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Protein Needs

Protein Needs


Proteins have many roles in the body, including structural, transport, and delivering messages throughout the body. Proteins are composed of amino acids, which serve as 'building blocks' in our bodies. The specific type of protein depends on the combination of amino acids. When we consume protein in our diet, it enters the digestive tract and is broken down into amino acids. Whole proteins cannot be absorbed and thus are broken down into smaller amino acids for absorption and transport in the body. Once in the body, these amino acids enter a 'pool' where they are stored until needed.

Our body has the ability to synthesize some amino acids, but others must be obtained from foods. There are nine 'essential' amino acids that the body is not able to synthesize and must obtained through the foods we eat. A protein source that contains all nine essential amino acids are referred to as a complete protein.

One common misconception is that animal proteins must be consumed to get adequate protein. True, animal sources contain complete proteins, but there are many other foods that also contain essential amino acids. Most American consume enough protein each day. The DRI for protein are 0.8g/kg per day.


Do athletes need more protein?

Endurance athletes do have slightly different protein needs than the average individual. Due to the catabolic nature of endurance exercise, the body goes through higher protein turnover. This means that the body is constantly breaking down and re-synthesizing protein during and after exercise.


Do I need protein during exercise?

Usually not.The body relies primarily on carbohydrate as a fuel during exercise simple carbohydrates are easily digested during endurance exercise  Digestion can be compromised during exercise, especially at higher intensities. Blood flow to the gut is shunted away to provide greater oxygenated blood flow to the working muscles. Proteins require many more steps to be broken down and absorbed across the gut. During exercise, slowed digestion means that proteins will remain in the gut often causing stomach distress. However, in prolonged endurance events lasting 10+ hours protein can be beneficial. In these types of events, the intensity of the activity is usually lower and digestion isn't compromised to the same extent. Also, during ultra endurance events the energy needs are much higher. Food sources containing protein are usually more energy dense than simple carbohydrates.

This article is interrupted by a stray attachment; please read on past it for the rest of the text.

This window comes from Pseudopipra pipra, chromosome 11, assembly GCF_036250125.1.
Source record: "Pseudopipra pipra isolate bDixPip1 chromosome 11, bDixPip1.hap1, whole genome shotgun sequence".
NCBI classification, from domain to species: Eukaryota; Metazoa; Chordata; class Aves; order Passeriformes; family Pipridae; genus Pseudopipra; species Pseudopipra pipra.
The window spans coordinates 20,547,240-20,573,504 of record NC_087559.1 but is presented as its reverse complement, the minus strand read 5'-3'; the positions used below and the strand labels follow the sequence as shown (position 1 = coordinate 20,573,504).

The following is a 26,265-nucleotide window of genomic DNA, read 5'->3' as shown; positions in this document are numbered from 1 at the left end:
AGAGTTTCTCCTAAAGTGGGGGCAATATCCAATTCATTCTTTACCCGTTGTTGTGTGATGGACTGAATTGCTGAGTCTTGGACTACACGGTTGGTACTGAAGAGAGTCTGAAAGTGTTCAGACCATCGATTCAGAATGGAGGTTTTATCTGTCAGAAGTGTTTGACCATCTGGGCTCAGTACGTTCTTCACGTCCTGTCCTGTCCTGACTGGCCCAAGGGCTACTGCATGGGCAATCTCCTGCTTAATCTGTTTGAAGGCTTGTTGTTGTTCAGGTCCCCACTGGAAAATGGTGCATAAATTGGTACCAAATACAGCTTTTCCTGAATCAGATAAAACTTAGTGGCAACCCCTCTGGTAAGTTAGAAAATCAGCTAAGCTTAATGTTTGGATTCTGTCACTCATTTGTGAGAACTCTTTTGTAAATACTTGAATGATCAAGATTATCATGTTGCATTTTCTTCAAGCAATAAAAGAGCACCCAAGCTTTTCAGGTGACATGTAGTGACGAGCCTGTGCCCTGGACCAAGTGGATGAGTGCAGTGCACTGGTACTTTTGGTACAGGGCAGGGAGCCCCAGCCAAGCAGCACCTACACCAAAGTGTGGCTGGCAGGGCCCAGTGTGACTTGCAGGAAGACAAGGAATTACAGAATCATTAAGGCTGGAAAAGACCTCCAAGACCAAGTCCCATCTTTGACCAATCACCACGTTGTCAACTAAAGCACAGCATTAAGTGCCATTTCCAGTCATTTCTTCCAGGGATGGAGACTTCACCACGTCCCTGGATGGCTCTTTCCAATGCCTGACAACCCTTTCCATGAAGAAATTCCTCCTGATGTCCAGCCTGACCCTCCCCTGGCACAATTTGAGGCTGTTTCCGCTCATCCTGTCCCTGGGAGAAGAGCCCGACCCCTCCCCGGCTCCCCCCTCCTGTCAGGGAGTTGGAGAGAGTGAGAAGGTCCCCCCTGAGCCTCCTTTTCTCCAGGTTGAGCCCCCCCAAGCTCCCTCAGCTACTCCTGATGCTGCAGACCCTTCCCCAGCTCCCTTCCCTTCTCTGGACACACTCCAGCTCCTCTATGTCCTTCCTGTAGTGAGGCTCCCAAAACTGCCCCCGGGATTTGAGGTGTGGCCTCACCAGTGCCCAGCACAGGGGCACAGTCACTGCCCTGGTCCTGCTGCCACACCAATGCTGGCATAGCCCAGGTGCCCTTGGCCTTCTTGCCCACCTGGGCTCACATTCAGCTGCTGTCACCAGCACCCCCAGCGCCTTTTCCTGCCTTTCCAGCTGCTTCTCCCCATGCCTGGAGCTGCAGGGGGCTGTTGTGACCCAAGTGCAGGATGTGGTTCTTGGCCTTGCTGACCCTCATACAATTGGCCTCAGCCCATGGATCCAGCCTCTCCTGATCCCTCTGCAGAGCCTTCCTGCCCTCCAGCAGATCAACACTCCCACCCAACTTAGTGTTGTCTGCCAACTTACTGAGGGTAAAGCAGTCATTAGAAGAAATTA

Can I have too much protein?

Trick question. It's easy to over consume protein. However, there are little to no health concerns for a healthy, active individual consuming whole food protein sources. There is some concern about the impact on the kidneys when very high levels of proteins are consumed. This amount of protein can only be obtained by consuming protein supplement, not whole food sources. For athletes consuming food sources of protein, the only major concern is the amount of protein relative to the amount of carbohydrate consumed. When protein intake is increased, usually some other nutrient intake is decreased. For most people, this nutrient is carbohydrate. Carbohydrates are very important for endurance athletes (see post on Carbohydrates & Athletes) and when carbohydrate intake is lowered as protein intake increases, fatigue and decreased performance can occur.


The bottom line is protein requirements for endurance athletes are slightly higher (1.2-1.7 g/kg per day) than average individuals (0.8 g/kg per day), however most individuals consume enough protein each day. Proteins can easily be obtained through a variety of foods, thus a supplement is not necessary. The main concern with too much protein is then carbohydrate intake is suppressed, leading to subpar performance. Also, any protein consumed in excess is stored or used for energy, which is not very cost effective.